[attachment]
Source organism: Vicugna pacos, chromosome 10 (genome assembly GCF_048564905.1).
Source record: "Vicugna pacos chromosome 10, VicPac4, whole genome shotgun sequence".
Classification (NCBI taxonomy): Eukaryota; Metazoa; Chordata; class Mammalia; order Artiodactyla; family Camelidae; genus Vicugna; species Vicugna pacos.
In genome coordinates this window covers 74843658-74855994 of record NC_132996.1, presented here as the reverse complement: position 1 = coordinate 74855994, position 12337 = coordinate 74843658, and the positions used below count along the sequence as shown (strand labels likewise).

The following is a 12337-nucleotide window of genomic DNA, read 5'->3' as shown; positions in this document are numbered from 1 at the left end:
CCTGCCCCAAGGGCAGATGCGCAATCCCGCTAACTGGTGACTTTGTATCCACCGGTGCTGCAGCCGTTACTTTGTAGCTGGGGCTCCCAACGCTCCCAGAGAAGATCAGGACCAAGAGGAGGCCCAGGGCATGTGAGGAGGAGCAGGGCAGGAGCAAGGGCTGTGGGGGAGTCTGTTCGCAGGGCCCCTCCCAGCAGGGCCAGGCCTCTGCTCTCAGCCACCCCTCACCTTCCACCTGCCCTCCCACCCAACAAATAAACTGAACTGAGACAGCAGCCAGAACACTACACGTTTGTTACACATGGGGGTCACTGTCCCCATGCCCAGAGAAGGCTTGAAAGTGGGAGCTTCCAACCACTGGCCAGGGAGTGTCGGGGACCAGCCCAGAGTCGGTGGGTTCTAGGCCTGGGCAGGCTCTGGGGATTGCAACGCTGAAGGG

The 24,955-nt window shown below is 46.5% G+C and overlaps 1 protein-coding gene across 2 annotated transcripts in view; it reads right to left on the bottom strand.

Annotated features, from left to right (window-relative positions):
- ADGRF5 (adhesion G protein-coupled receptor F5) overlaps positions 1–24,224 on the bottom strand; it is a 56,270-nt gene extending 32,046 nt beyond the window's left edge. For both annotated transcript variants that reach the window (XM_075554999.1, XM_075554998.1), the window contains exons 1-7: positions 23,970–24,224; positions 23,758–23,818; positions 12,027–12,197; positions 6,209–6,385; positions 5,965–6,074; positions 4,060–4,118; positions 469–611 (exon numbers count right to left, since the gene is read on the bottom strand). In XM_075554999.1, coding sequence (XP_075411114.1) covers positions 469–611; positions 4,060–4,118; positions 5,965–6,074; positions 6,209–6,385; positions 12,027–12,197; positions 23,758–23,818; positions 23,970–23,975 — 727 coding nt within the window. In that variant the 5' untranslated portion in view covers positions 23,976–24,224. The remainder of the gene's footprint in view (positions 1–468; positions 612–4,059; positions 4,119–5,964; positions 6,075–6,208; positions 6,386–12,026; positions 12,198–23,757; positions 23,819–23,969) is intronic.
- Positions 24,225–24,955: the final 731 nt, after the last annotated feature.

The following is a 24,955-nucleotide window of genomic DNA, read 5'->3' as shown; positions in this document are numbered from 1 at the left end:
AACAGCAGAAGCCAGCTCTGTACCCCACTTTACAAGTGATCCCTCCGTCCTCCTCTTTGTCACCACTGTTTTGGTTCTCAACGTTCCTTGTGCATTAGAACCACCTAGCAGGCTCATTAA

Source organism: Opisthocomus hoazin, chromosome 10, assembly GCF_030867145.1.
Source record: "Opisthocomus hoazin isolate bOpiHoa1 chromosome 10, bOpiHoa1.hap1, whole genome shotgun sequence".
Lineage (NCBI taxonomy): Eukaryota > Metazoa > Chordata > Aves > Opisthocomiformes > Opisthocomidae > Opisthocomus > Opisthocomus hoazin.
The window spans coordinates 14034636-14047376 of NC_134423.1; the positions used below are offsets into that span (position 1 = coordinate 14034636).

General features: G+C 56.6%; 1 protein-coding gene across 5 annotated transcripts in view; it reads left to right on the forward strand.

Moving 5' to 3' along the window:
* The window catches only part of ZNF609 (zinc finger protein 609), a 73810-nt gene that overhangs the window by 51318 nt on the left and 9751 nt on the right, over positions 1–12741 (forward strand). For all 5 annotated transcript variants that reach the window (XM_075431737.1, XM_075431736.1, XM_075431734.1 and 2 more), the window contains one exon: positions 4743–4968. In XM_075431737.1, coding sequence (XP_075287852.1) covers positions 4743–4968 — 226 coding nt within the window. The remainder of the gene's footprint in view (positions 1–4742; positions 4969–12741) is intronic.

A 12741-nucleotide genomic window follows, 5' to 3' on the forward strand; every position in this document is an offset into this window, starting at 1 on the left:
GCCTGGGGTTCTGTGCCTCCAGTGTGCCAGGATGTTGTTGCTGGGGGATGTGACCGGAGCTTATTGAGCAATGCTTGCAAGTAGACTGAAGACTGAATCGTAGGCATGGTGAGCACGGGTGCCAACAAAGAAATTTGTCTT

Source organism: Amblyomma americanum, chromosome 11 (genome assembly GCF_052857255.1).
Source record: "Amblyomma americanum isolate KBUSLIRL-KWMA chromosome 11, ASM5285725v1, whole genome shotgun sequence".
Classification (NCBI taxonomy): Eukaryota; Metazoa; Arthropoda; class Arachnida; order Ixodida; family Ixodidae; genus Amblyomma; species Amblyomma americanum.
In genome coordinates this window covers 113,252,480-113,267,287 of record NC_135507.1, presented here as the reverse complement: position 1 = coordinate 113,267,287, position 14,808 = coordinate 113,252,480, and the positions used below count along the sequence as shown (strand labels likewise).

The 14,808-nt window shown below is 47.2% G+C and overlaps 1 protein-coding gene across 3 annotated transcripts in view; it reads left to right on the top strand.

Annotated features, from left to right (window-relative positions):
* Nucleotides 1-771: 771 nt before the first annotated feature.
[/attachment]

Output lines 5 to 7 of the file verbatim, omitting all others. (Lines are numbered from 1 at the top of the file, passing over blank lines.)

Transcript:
The following is a 12337-nucleotide window of genomic DNA, read 5'->3' as shown; positions in this document are numbered from 1 at the left end:
CCTGCCCCAAGGGCAGATGCGCAATCCCGCTAACTGGTGACTTTGTATCCACCGGTGCTGCAGCCGTTACTTTGTAGCTGGGGCTCCCAACGCTCCCAGAGAAGATCAGGACCAAGAGGAGGCCCAGGGCATGTGAGGAGGAGCAGGGCAGGAGCAAGGGCTGTGGGGGAGTCTGTTCGCAGGGCCCCTCCCAGCAGGGCCAGGCCTCTGCTCTCAGCCACCCCTCACCTTCCACCTGCCCTCCCACCCAACAAATAAACTGAACTGAGACAGCAGCCAGAACACTACACGTTTGTTACACATGGGGGTCACTGTCCCCATGCCCAGAGAAGGCTTGAAAGTGGGAGCTTCCAACCACTGGCCAGGGAGTGTCGGGGACCAGCCCAGAGTCGGTGGGTTCTAGGCCTGGGCAGGCTCTGGGGATTGCAACGCTGAAGGG

The 24,955-nt window shown below is 46.5% G+C and overlaps 1 protein-coding gene across 2 annotated transcripts in view; it reads right to left on the bottom strand.